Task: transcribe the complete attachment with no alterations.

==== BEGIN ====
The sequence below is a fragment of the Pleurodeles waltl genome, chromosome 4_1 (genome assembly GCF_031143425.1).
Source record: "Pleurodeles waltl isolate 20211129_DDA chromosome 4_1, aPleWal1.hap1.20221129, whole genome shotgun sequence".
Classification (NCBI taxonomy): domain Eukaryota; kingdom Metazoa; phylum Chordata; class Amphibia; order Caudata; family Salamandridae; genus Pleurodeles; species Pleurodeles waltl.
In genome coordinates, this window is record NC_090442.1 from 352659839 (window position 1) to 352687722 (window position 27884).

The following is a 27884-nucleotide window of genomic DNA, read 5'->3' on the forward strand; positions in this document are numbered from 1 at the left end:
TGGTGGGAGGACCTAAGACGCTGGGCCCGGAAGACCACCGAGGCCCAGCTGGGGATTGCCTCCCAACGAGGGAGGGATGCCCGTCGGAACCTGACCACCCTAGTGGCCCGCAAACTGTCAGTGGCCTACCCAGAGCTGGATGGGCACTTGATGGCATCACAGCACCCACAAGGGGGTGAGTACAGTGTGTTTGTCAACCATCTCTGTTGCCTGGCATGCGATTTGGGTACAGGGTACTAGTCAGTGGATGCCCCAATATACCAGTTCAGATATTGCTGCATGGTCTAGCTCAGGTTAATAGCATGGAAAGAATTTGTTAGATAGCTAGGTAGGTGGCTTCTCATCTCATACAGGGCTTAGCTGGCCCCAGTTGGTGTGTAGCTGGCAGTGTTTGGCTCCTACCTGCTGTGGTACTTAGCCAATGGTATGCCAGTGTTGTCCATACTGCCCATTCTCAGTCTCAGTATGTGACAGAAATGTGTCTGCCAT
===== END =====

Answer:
The sequence below is a fragment of the Pleurodeles waltl genome, chromosome 4_1 (genome assembly GCF_031143425.1).
Source record: "Pleurodeles waltl isolate 20211129_DDA chromosome 4_1, aPleWal1.hap1.20221129, whole genome shotgun sequence".
Classification (NCBI taxonomy): domain Eukaryota; kingdom Metazoa; phylum Chordata; class Amphibia; order Caudata; family Salamandridae; genus Pleurodeles; species Pleurodeles waltl.
In genome coordinates, this window is record NC_090442.1 from 352659839 (window position 1) to 352687722 (window position 27884).

The following is a 27884-nucleotide window of genomic DNA, read 5'->3' on the forward strand; positions in this document are numbered from 1 at the left end:
TGGTGGGAGGACCTAAGACGCTGGGCCCGGAAGACCACCGAGGCCCAGCTGGGGATTGCCTCCCAACGAGGGAGGGATGCCCGTCGGAACCTGACCACCCTAGTGGCCCGCAAACTGTCAGTGGCCTACCCAGAGCTGGATGGGCACTTGATGGCATCACAGCACCCACAAGGGGGTGAGTACAGTGTGTTTGTCAACCATCTCTGTTGCCTGGCATGCGATTTGGGTACAGGGTACTAGTCAGTGGATGCCCCAATATACCAGTTCAGATATTGCTGCATGGTCTAGCTCAGGTTAATAGCATGGAAAGAATTTGTTAGATAGCTAGGTAGGTGGCTTCTCATCTCATACAGGGCTTAGCTGGCCCCAGTTGGTGTGTAGCTGGCAGTGTTTGGCTCCTACCTGCTGTGGTACTTAGCCAATGGTATGCCAGTGTTGTCCATACTGCCCATTCTCAGTCTCAGTATGTGACAGAAATGTGTCTGCCAT